Observing Your Stories

Karen Heuler, whose short story “Sissy and the Penises” was featured in Volume 71.2, reflects on the diverse content of her three new books and offers writing advice to everyone still looking for their own, unique voice.



You write your first story and then your second. You might have written a novel or be working on a novel. Sooner or later, you’ll look at your work and wonder how it all fits together. 

I had three books come out last year. While this was just serendipity, it also made me look at how the books related to each other. I’m old, with more than 125 stories published in literary and speculative journals and anthologies. These books were the tenth, eleventh, and twelfth books I’ve had published. Most writers have a theme to a collection, certainly a theme to a novel, with essentially a few consistent themes in their writing in general. We write what interests us, so it’s no surprise that we pass by the same routes frequently. 

But reflections and developments between stories pull a collection together. The first collection that came out last summer was Forgetting, published by BitingDuck Press, a small press with diverse interests. The stories are about dementia. Let me just say that there are topics that are a hard sell because the world they come from is not a comfortable world; you’re asking a lot by hoping readers will be willing to go there and visit. My mother went insane due to dementia, and the odd thing was that so much of my writing deals with reality going astray, with worries about what exactly constitutes the self. I saw exactly this—my own obsessions—embodied by my mother as the disease affected her, so it was impossible not to write about it. Stories create meaning out of chaos, and the book contains sad stories, funny stories, gentle stories, stories about sibling rivalry. Life, in fact.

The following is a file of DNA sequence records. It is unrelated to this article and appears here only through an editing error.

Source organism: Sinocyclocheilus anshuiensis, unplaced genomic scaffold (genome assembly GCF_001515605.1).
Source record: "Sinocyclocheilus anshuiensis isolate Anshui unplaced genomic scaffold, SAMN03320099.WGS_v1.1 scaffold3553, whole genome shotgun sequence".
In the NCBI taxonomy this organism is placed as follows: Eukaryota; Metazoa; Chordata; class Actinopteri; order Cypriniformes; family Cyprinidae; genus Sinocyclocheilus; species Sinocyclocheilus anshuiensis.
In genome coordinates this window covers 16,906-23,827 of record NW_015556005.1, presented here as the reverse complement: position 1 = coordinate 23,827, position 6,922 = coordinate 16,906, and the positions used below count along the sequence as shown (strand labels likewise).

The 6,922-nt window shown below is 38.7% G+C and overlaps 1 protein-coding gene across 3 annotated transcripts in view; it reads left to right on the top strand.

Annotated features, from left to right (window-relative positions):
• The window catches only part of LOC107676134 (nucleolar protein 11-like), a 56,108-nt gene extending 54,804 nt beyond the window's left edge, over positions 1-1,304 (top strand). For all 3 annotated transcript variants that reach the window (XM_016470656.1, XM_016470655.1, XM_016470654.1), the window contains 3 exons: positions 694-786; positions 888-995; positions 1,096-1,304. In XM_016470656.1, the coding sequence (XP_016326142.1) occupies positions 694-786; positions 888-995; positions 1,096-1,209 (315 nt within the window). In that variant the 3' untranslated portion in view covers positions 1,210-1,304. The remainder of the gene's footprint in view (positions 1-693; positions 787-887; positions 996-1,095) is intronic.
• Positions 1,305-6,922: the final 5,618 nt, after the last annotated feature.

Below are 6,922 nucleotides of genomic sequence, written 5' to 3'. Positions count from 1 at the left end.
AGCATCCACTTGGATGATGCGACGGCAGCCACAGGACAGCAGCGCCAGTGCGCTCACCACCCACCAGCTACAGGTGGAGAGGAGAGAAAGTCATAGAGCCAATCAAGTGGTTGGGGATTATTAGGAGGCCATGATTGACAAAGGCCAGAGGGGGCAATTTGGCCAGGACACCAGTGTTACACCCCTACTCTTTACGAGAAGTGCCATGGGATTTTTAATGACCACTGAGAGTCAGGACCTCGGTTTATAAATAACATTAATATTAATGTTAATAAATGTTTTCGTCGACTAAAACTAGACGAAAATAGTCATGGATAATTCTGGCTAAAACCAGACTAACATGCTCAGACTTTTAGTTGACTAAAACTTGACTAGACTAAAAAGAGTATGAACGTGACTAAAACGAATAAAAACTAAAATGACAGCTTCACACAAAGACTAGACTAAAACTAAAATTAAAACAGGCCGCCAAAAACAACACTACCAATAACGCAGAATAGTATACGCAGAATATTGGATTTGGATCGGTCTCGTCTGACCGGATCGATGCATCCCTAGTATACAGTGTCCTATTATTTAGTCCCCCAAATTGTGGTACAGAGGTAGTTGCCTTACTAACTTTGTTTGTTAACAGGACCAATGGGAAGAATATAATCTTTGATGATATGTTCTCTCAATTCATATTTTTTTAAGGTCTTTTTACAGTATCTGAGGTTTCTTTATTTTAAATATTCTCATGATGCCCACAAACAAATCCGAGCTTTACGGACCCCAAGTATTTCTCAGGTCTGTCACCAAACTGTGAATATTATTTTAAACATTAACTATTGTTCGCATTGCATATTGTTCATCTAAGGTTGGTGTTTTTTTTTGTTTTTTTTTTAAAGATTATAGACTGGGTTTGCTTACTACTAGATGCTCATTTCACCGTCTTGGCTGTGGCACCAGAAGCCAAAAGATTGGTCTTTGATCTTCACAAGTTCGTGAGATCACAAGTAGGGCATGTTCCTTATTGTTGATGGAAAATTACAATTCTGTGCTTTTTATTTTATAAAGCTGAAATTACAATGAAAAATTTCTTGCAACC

Reality has always seemed unreliable to me, and it is not possible to avoid a topic once it takes hold of your thoughts. Most of the stories in Forgetting are literary, but they veer toward the offbeat. And offbeat is my territory, whether it’s literary or speculative fiction. Shenandoah was kind enough to publish “Sissy and the Penises” in their Spring 2022 issue; it’s a realistic story that starts with a man exposing himself then runs with it. Women’s bodies have, of course, been a constant resource in men’s fiction, but women write about men’s bodies less often. This disparity interests me. Both my feminism and environmentalism are perpetually showing themselves in my writing, sometimes in the forefront and sometimes simmering just beneath the surface. It’s hard to get away from your own beliefs when writing; you always lean on what engages you. The creative part is making it essential for the reader as well. 

It can still be essential even if it doesn’t find a home quickly. Forgetting took almost ten years to find a publisher, and it’s not the first story of mine to do so. If you love what you wrote and believe in it, don’t give up. You may have to keep searching for the right small publisher, but it’s worth the effort.